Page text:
University of Florida
Targeting Protein May Reduce Severity of Pulmonary Hypertension
High blood pressure in the lungs, known as pulmonary hypertension, complicates the care of many patients with chronic lung disease, such as idiopathic pulmonary fibrosis. This results in frequent hospitalization and an increased risk of death. While it is known that myeloid-derived suppressor cells (M.D.SCs), a population of cells connected with malignant tumor growth and spread, are associated with the development of pulmonary hypertension, the way in which these cells are recruited to the lung is unknown. We will use animal models to investigate the hypothesis that deleting a protein called chemokine receptor CXCR2 can reduce the severity of pulmonary hypertension. The project could lead to identification of a novel target for l treatment.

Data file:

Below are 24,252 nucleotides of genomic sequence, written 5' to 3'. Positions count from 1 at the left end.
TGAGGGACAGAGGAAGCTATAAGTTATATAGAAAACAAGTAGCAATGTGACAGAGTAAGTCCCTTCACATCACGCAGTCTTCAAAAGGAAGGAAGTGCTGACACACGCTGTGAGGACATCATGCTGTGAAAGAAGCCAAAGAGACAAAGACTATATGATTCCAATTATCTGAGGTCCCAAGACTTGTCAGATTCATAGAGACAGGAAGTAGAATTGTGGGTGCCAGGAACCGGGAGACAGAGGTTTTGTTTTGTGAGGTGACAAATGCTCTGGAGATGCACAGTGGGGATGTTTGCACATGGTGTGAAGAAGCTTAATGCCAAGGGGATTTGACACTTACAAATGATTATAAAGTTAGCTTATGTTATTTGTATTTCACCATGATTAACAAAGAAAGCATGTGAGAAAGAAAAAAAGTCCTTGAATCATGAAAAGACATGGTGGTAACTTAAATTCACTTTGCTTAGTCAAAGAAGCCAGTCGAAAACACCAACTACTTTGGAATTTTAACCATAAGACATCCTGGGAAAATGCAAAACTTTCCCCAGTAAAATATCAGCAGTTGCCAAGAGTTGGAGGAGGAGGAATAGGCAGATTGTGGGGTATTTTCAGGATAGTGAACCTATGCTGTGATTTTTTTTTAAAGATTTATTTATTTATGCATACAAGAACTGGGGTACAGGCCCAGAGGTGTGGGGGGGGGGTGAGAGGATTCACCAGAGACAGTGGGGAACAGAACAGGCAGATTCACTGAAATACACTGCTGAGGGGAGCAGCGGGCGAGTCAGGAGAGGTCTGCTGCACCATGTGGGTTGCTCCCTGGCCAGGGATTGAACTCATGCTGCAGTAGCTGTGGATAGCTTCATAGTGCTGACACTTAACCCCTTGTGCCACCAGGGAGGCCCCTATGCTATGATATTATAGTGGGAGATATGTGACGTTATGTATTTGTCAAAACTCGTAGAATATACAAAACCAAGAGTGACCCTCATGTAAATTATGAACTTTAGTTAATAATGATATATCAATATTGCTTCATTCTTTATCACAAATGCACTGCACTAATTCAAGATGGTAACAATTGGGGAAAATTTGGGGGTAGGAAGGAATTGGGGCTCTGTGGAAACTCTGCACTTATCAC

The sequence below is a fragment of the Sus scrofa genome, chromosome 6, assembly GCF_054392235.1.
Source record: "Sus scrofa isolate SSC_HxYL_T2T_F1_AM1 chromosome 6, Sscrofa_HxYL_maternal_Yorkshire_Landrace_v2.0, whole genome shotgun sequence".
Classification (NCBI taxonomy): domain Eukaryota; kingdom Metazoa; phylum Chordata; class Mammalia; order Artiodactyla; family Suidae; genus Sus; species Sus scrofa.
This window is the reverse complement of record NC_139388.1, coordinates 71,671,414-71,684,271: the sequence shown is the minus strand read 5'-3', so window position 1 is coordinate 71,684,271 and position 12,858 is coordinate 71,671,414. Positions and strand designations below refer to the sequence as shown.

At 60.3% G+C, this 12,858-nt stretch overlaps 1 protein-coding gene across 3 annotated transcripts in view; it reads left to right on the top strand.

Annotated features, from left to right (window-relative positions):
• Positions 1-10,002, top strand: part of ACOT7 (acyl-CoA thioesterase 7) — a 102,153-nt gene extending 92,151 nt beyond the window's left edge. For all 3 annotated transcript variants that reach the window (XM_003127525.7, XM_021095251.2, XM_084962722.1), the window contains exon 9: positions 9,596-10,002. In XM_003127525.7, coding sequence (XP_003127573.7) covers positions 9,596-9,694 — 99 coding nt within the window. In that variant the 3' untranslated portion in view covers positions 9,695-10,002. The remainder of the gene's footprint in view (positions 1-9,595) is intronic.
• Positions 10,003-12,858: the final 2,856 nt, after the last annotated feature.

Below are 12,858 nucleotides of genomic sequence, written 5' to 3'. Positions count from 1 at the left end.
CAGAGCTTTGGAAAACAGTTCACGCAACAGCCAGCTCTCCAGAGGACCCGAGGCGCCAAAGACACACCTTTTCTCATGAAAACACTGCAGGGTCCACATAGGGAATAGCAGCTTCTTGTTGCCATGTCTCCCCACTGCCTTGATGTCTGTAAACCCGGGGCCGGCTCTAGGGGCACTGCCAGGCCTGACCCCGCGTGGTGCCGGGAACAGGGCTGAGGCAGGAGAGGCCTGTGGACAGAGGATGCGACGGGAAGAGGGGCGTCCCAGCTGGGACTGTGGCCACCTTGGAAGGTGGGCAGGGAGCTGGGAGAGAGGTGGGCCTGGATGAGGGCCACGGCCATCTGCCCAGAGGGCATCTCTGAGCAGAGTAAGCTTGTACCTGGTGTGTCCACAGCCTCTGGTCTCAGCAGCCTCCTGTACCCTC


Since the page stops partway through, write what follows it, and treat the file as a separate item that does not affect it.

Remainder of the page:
Update: Our lab has continued to make great strides in research on the role of myeloid cells in the development of pulmonary hypertension, resulting in two original research articles published in leading journals in the field of pulmonary disease. This is in addition to two pending original research articles and an invited review paper. Our lab's discovery opens up a completely novel method of approaching the problem of pulmonary hypertension therapeutic development, shifting focus away from vasodilatory agents (which widen blood vessels) to those that influence accumulation and activation of circulating myeloid-cell populations.